If Brindleyplace is the crowning glory of Birmingham's canalside redevelopment, the Ikon is the icing. Plain, smooth, white icing it may be, but then that's what this gallery does best. Small but perfectly formed within its imposing neo-Gothic shell, here you can soak up the minimalist modernism in a lunch hour, soothed by a sea of white.
1, Oozells Square, Brindleyplace; www.ikon-gallery.co.uk; Tel: 0121 248 0708 for more details
Tucked in the corner of the city's main family park, the Midlands Arts Centre is a cultural oasis providing art-house films, intimate theatre productions and various creative courses. But by far its quirkiest and most imaginative space is the compact open-air Arena, a miniature concrete mock-up of a classical amphitheatre. Lying dormant for much of the year, it fills to its 470 capacity for the Sounds in the Round summer music festival.
Cannon Hill Park, Edgbaston - visit www.macarts.co.uk or call 0121 440 3838 for more details.
Restoration of old gallery after floods. Sits on river bank and has strange sculptures in courtyard and modern arcitectural bits added to old building.
Don't know its name but its towards the south end of Kampa island right on river bank.
Italy's premier art gallery. Pre-book your timed tickets at the pre-booking office or get your hotel to do it in advance. Sunday is the busiest day. Closed on Mondays. Be advised, it does not have a lot of really well known art, so if you are a phillistine head straight to Room 10 and gaze at Botticelli's Birth of Venus. The rest of the place is, honestly, not so memorable unless you are a true art buff.
The toilets are a disgrace. Avoid if at all possible, especially if you are a woman. The cafe is well worth a visit, if the sun is shining. Sit outside at one of the tables high above the city.
Piazzale degli Iffizi 6
Tel: 055 23885
The place that houses Michelangelo's statue of David. There is other stuff in the building but this is the reason for going. Now he has been cleaned he looks great. The kids will like it - he has no clothes on!
The real tip is to book your tickets before you begin to queue. Get your hotel to do it, for a specific time or you can do it on the internet before you leave home. If you don't you will queue for hours along with a load of Americans who have not read their guide book info properly. There is a separate - and much shorter - queue for pre-booked tickets. Yes, it costs you 3 euros more per person but it saves hours of queuing.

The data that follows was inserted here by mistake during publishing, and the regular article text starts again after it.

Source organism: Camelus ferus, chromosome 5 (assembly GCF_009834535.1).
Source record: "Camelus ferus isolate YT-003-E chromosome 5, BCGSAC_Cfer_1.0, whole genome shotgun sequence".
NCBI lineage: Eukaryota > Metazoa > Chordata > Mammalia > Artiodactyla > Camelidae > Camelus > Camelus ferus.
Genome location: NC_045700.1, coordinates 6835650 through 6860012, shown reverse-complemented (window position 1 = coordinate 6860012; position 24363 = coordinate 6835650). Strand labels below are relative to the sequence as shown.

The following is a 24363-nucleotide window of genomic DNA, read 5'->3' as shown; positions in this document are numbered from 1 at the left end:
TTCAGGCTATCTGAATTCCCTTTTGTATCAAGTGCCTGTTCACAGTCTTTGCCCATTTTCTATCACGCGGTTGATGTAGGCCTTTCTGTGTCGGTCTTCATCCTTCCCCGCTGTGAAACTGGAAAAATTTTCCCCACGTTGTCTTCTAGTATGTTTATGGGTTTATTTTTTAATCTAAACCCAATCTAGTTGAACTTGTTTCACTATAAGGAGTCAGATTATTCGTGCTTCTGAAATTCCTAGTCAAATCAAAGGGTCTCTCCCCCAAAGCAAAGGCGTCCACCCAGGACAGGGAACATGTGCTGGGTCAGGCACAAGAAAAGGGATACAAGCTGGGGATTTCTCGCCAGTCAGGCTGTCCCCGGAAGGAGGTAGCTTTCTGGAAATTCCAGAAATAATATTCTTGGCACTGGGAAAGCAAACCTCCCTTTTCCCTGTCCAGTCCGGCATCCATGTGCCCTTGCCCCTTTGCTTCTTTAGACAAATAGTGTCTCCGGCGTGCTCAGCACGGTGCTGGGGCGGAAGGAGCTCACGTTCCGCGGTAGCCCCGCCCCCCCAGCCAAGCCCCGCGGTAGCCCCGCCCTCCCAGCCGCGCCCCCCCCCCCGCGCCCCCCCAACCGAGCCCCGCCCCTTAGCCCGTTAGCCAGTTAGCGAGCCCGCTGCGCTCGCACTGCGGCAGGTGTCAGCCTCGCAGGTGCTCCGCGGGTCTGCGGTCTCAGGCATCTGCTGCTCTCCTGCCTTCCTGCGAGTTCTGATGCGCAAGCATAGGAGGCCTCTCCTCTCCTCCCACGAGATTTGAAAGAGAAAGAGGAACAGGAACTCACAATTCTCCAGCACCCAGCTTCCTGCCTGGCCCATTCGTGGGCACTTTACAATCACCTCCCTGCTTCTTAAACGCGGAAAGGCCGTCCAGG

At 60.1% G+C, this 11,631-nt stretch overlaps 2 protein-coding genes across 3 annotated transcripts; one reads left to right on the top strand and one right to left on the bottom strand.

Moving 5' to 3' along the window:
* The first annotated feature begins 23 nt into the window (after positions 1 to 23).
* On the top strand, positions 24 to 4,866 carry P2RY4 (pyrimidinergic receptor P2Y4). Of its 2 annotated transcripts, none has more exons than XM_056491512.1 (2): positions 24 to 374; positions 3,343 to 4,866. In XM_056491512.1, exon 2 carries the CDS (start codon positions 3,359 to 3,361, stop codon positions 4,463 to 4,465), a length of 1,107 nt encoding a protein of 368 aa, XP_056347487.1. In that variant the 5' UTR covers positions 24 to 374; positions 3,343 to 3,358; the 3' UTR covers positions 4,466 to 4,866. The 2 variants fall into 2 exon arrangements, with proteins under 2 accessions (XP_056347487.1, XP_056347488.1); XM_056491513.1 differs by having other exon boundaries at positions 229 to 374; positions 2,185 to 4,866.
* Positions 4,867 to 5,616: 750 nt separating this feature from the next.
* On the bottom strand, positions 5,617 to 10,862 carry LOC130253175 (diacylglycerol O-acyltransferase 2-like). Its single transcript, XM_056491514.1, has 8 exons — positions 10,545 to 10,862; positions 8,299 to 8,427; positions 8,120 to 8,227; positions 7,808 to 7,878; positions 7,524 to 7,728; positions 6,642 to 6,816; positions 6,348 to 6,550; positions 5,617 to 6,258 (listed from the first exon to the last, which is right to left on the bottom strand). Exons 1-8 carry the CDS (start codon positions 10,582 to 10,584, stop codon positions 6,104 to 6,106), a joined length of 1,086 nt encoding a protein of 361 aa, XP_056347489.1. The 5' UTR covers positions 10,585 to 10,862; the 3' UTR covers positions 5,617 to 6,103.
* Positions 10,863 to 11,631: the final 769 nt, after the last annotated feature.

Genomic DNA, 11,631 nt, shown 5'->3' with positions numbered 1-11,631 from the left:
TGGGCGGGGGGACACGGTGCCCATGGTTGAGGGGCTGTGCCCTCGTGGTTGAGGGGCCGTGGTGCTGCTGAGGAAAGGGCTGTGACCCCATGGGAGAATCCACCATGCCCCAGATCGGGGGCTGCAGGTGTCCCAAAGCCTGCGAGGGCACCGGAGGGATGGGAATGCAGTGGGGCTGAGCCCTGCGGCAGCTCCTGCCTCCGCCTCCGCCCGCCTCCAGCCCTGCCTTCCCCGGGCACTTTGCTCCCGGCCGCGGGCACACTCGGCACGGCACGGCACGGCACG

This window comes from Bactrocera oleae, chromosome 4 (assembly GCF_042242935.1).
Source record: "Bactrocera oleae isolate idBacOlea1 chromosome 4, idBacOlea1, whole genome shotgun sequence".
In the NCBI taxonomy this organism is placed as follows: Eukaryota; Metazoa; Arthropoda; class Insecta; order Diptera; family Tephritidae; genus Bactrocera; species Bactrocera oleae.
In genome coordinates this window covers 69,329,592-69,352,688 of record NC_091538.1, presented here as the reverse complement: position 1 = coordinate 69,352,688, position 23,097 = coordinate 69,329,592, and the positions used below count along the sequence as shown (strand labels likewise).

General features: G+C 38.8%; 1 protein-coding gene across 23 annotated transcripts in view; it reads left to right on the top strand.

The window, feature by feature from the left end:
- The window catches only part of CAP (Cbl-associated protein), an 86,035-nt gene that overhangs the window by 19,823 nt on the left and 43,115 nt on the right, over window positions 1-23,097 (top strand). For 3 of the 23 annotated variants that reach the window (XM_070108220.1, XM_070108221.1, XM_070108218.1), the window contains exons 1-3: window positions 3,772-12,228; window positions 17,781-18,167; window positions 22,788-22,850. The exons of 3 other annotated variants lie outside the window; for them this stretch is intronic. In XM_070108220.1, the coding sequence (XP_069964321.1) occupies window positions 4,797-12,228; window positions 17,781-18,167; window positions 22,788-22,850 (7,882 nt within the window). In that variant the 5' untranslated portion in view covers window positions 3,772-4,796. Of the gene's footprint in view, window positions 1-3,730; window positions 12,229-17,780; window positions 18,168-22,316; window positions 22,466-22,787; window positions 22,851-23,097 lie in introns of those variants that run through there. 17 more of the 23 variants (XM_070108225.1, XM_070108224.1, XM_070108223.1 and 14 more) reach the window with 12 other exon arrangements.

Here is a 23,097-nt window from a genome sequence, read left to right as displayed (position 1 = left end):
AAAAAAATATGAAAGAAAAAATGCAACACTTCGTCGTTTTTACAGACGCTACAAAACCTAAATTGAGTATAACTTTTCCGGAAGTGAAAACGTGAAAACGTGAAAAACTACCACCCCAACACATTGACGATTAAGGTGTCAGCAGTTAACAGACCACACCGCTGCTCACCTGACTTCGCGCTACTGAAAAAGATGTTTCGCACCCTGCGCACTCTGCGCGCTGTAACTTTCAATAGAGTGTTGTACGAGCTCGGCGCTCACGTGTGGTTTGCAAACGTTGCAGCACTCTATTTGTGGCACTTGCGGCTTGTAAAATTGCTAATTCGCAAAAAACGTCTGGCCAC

Via Ricasoli 58-60
Tel: 055 2388609
Lovely 24-hour Art Deco rail car diner in Chelsea area. There's an old piano in one corner, and the place has a very charming feel. Food is great, all-day breakfasts, club sandwiches, omelettes and specials board. Cosy little booths too (candlelit at night!), an ideal place to spend an hour or so, sipping coffee after your breakfast, gazing on 10th Avenue, pretending you're a New Yorker.
22nd & 10th Avenue, Midtown west, NY 10011-4711
Modern and contemporary Central European art from a private collection of Meda Mladkova, including a large number of Kupka's paintings, Gutfreund's sculptures and one huge wooden chair in the river outside the museum. Walk there down the Vltava riverbank, called Kampa, which is a picturesque part of Prague.
U Sovových mlýnů 2, Praha 1 www.museumkampa.cz
nearest tram station: Hellichova
nearest tube station: Malostranska
One of the best views in Rome is from the Pincio, above Santa Maria del Popolo, which has two magnificent Caravaggios, including the Crucifixion of St Peter and Conversion of St Paul.
South west of the Villa Borghese, above Piazza del Popolo.
Alphonse Mucha (1860 - 1939) achieved international fame as a master of Art Nouveau, the decorative style of sensuous and opulent decoration that captured the fin-de-siecle world but was rapidly supplanted by the harsher vision of modernism. His poster art remains familiar over sixty years after his death, but the work he considered his masterpiece is sadly neglected.